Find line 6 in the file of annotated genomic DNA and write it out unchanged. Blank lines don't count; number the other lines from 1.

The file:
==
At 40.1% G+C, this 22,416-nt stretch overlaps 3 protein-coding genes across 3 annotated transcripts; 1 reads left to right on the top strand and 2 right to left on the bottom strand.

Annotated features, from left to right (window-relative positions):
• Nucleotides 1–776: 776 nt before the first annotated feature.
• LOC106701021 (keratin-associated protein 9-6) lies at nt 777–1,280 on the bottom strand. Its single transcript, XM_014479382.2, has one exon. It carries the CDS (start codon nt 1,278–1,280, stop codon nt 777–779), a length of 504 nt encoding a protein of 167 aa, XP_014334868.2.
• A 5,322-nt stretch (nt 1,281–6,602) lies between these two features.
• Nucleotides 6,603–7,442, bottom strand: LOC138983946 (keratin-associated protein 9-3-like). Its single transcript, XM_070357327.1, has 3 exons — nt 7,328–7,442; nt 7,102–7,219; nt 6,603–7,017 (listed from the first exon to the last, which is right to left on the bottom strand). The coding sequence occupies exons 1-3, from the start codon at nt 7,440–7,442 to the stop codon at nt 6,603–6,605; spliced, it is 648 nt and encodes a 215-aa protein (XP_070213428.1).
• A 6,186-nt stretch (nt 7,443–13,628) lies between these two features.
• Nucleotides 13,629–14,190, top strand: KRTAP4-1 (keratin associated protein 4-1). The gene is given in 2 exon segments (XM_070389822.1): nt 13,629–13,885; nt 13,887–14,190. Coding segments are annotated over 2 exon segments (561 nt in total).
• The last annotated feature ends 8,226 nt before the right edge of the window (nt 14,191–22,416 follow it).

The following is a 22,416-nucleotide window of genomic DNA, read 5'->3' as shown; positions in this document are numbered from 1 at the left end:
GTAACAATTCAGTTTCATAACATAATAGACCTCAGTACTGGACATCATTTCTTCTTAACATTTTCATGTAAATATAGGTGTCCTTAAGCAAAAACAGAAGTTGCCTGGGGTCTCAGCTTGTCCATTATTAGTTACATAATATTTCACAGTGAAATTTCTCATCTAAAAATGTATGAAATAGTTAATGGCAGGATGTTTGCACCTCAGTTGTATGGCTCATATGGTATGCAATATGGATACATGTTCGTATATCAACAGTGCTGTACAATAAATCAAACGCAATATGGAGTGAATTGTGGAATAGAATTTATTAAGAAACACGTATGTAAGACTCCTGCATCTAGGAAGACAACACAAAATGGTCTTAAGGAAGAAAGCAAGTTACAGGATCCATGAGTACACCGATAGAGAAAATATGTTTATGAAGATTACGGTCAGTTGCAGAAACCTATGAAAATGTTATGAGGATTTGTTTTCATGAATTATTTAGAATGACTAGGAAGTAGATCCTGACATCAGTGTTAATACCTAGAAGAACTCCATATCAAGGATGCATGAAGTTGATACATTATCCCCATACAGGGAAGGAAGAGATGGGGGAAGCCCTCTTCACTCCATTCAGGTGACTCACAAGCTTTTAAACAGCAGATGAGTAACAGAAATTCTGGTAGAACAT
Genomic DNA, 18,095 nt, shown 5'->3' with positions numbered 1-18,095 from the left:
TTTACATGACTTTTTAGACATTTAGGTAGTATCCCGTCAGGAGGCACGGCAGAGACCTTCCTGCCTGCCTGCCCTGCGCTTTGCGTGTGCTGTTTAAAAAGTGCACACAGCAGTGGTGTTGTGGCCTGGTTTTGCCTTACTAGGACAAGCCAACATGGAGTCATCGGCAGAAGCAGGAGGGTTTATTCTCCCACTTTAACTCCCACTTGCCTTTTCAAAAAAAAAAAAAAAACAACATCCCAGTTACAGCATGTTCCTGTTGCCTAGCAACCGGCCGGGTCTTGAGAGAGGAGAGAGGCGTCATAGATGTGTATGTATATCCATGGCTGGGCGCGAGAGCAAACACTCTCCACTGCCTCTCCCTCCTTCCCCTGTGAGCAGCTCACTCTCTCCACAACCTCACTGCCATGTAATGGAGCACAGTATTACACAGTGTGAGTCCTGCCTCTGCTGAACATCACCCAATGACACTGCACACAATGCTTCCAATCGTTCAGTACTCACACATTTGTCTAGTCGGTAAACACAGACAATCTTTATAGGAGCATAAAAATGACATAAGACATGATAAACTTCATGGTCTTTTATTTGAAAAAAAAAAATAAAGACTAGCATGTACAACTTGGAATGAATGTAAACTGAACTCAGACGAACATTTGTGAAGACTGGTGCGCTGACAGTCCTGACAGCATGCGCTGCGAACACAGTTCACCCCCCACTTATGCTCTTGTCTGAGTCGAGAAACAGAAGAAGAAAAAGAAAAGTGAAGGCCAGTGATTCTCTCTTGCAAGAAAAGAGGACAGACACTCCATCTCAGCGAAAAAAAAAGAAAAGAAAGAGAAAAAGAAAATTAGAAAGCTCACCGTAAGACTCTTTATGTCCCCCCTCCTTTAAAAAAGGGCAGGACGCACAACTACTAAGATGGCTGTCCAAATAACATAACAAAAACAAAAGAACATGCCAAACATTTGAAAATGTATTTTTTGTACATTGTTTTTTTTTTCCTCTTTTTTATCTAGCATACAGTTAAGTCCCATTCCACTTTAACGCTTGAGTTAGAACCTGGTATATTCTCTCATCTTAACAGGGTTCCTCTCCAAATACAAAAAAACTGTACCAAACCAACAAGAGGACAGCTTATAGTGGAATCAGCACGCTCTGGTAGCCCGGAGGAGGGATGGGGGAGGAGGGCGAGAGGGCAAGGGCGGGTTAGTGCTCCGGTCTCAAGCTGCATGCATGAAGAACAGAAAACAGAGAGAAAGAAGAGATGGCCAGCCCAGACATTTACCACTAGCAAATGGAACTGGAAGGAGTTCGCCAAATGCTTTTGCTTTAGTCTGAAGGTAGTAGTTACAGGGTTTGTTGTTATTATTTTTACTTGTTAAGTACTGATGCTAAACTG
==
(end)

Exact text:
• Nucleotides 6,603–7,442, bottom strand: LOC138983946 (keratin-associated protein 9-3-like). Its single transcript, XM_070357327.1, has 3 exons — nt 7,328–7,442; nt 7,102–7,219; nt 6,603–7,017 (listed from the first exon to the last, which is right to left on the bottom strand). The coding sequence occupies exons 1-3, from the start codon at nt 7,440–7,442 to the stop codon at nt 6,603–6,605; spliced, it is 648 nt and encodes a 215-aa protein (XP_070213428.1).